These observations support the present trend toward limb preservation and should encourage surgeons and radiation therapists to strive toward an even greater concern for the functional and cosmetic results of their therapy. By reading the section of the appendix devoted to soft tissue sarcomas, you should gain confidence in conservative treatment.
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Stage I - Localized grade 1 tumors.
Surgical excision of all gross and microscopic disease. If possible a wide margin (2 cm) of normal tissue should also be excised. If needed to preserve important structures, the margin may only be pathologically negative. Removal of muscle groups and wide margins (greater than 2 cm) of normal tissue is not necessary. Radiation therapy is not routinely necessary. It may be used if the tumor was excised with a narrow margin close to a vital structure such as an artery or nerve.
Stage II - Localized grade 2 tumors
Same as stage I. Preoperative (neoadjuvant) chemotherapy or radiation therapy may be used to shrink a tumor. Postoperative radiation therapy may be used more often than in stage I patients.
Stage III - Localized grade 3 tumors.
Same as stage I. Preoperative (neoadjuvant) chemotherapy or radiation therapy may be used to shrink a tumor. Postoperative radiation therapy may be used more often than in stage II patients. Patients with stage IIIC disease should have their positive lymph nodes excised.
Stage IVA - Patients with treated with preoperative chemotherapy and/or radiation therapy.
Stage IVB - The primary tumor can be treated as described above. If the patient has one or a few metastases to the lungs these may be excised. Cure is possible in about 30% of such patients. Patients with diffuse disease may wish to consider chemotherapy. But, results thus far are not encouraging.
Recurrent tumors Most authorities recommend more aggressive treatment if a tumor recurs locally. In 1968, Keyhani and colleagues reviewed the experience with of Memorial SloanKettering Hospital with 204 patients with rhabdomyosarcoma treated from 1932 to 1962. Eighty-five patients had their primary surgery performed at Memorial, and 75 patients presented initially with recurrent disease following initial surgery elsewhere. The fiveyear survival calculated from the time of first treatment at Memorial was 37% among primary cases and 38% among recurrent cases. Measured from the time of first treatment, survival among the group with recurrent disease would have been longer. Ariel and colleagues reported similar statistics involving the same tumor from Memorial in 1975. They concluded that their results ". . . should help dismiss the pessimism which prevails once a recurrence is noted subsequent to major therapy." Ariel was one of the first to question the grave prognosis of local recurrence. I believe that recurrent tumors may be treated as described above. The patient should be reassured that promptly treated local recurrence does not reduce survival. Aggressive treatment is suitable in the patient who is anxious about the possibility of future recurrences.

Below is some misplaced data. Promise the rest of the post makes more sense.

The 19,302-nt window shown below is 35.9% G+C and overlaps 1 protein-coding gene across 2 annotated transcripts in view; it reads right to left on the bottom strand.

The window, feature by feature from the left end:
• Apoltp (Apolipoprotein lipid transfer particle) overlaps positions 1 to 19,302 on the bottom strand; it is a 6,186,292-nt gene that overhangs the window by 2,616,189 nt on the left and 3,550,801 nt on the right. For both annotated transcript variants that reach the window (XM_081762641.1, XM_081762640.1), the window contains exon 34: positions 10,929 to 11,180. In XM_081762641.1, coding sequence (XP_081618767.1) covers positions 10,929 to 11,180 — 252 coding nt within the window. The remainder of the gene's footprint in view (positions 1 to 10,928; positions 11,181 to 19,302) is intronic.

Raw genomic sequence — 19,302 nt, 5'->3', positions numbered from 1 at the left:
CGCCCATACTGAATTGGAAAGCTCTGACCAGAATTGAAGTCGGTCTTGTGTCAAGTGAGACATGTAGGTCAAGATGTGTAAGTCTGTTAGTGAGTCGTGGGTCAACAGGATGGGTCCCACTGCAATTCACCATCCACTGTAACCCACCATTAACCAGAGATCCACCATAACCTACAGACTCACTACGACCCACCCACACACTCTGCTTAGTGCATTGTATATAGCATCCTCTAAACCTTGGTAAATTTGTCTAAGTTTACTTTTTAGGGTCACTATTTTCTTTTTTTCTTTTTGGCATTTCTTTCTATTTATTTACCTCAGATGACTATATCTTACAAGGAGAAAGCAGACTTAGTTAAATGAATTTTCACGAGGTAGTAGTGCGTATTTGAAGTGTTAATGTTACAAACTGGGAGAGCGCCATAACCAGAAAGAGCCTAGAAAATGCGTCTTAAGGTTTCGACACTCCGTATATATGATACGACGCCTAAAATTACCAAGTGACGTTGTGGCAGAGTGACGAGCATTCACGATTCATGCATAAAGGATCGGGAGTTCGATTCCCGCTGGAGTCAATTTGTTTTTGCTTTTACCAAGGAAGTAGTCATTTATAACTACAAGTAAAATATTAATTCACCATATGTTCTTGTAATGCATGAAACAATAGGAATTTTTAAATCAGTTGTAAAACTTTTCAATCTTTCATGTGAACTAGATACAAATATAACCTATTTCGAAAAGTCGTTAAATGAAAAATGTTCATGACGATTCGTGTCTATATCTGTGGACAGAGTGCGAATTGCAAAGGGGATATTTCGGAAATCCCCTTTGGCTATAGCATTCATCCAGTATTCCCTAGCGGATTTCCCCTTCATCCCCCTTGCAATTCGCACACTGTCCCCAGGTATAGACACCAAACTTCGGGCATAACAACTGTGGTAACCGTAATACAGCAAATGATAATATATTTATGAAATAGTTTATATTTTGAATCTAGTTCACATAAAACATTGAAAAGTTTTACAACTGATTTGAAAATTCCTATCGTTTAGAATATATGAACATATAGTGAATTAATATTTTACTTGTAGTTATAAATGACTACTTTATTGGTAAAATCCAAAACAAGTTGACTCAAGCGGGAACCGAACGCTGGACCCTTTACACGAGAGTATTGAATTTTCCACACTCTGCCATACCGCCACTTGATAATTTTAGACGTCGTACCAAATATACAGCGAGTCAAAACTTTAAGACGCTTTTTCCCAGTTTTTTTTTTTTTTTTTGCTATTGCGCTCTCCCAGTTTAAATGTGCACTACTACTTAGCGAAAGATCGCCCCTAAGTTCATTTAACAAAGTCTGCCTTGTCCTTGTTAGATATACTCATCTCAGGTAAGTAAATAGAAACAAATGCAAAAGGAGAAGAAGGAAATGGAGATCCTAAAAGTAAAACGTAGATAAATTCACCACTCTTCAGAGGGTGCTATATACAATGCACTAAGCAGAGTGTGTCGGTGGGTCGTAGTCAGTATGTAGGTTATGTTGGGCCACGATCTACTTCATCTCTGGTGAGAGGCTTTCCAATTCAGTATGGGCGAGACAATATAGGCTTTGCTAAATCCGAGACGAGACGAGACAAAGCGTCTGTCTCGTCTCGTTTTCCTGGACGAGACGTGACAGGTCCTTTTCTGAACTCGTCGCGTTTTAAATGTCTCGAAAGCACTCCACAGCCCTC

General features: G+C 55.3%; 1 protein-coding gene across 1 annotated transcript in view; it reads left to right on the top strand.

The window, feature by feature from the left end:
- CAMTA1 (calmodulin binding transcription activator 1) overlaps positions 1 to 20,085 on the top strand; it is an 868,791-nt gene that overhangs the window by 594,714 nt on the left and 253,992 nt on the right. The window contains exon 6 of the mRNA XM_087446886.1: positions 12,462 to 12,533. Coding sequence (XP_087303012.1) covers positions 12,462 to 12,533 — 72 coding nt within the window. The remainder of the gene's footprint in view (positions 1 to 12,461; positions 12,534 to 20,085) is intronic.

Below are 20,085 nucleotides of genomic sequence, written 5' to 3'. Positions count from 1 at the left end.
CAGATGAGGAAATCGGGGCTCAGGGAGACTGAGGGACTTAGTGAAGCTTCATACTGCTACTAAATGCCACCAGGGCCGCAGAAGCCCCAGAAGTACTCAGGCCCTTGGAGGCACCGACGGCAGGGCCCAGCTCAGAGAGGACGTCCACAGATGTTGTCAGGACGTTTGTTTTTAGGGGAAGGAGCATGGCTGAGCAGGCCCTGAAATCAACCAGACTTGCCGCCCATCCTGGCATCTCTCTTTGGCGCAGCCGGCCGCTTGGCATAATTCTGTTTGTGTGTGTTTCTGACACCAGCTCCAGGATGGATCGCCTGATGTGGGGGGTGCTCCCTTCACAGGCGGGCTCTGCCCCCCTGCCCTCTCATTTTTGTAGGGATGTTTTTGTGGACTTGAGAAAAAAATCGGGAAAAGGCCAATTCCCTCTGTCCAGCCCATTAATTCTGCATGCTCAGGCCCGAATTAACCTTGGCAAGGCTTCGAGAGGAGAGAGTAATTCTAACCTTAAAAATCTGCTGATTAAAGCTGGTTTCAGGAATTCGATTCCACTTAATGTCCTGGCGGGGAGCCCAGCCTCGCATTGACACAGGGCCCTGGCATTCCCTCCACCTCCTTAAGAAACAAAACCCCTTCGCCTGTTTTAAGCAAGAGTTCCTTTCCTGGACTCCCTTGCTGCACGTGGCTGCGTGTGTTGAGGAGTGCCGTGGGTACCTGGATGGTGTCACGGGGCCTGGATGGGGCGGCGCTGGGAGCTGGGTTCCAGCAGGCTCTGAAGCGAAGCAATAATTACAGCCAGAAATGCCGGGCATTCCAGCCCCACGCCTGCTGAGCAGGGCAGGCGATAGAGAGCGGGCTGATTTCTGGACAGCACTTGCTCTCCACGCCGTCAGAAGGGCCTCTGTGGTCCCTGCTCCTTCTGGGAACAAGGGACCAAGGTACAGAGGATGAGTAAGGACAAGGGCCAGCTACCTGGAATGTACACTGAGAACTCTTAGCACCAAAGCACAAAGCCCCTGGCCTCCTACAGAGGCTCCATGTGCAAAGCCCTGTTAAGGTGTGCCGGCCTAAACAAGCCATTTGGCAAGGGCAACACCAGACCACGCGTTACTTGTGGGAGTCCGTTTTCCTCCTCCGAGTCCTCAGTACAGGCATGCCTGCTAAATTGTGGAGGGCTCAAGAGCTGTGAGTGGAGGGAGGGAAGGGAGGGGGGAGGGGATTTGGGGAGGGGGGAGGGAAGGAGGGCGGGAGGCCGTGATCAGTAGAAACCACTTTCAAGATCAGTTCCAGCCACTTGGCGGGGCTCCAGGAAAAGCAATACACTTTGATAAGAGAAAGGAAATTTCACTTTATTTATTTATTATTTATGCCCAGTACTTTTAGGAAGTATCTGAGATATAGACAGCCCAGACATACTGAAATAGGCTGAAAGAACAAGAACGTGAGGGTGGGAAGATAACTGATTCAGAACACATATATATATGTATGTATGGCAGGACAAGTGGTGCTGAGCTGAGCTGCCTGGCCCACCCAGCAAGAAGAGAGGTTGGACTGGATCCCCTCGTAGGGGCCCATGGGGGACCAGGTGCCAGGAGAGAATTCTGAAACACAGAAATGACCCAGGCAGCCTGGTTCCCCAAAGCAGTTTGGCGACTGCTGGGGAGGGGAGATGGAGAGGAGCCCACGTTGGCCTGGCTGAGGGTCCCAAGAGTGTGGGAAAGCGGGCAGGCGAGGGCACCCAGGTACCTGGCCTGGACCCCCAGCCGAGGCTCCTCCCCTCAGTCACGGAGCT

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Many soft tissue sarcomas are surrounded by a thick capsule. In the early part of this century some surgeons would simply extract the tumor out of the capsule. Since tumor cells were present in the capsule, this operation resulted in a high rate of local recurrence. In 1936 Warren and Sommer of Harvard Medical School reported 150 cases of fibrosarcoma treated with operations ranging from local excision to radical excision. Sixty-four patients (43%) developed local recurrence.(1) As with breast cancer, local recurrence was recognized as a grave sign. This encouraged more aggressive surgery.
By the middle of the century surgeons at most major hospitals were performing amputations or very wide local excision. In 1948, Stout analyzed 218 cases of fibrosarcoma seen at Presbyterian Hospital in New York from 1907 to 1946.(2) Of 144 patients 86 (80%) were alive at last follow-up. Sixty-four patients (60%) developed local recurrence.
In 1957, Lieberman and Ackerman reviewed 100 cases seen at Washington University and concluded,"The worst thing that can happen is local recurrence."(3) Many authors have presented supporting data, but most failed to consider the size and grade of the tumors.(4),(5),6)
During the 1950's the treatment soft tissue sarcomas was very aggressive. This was also the period when the supraradical mastectomy for breast cancer was most popular.
By the early 1960's surgeons began to change their ideas about local recurrence. In 1963, Atkinson at St. Vincent's Hospital Tumor Clinic became an early proponent of conservative management of soft tissue sarcomas.(7) He concluded,"An observation-only policy is advocated for those patients without local recurrence following enucleation or other similarly inadequate procedures."
Limb-sparing surgery was initiated in the United States by Suit at M. D. Anderson Hospital in 1963. Lindberg et al. reported 300 patients treated with conservative surgery and postoperative radiotherapy between 1963 and 1977. Thirty-two of forty patients (80%), who developed extremity recurrences, were controlled by further surgery.(8) Lindberg carefully noted the effect of tumor grade and size on both local recurrence and survival. He concluded,"The incidence of distant metastases was not increased in patients who have had a local recurrence after this conservative approach."
At the Massachusetts General Hospital Suit later analyzed 170 patients treated from 1971 to 1982 with conservative surgery and radiation therapy.(9) Twelve of the 19 patients with local recurrence were suitable for salvage surgery. Nine (75%) of these were alive and seven (56%) had no evidence of any disease one to three and a half years after the salvage procedure. In 1988, Suit reported that six of these patients had been disease-free for more than five years.(10)
Leibel reviewed 81 patients with soft-tissue sarcomas of the extremity seen at the University of California, San Francisco from 1960 to 1978.(11) The development of distant metastases was independent of primary surgery or radiation. By the mid 1980's the American College of Surgeons and the National Cancer Institute had concluded that local recurrence did not adversely affect survival.(12),(13)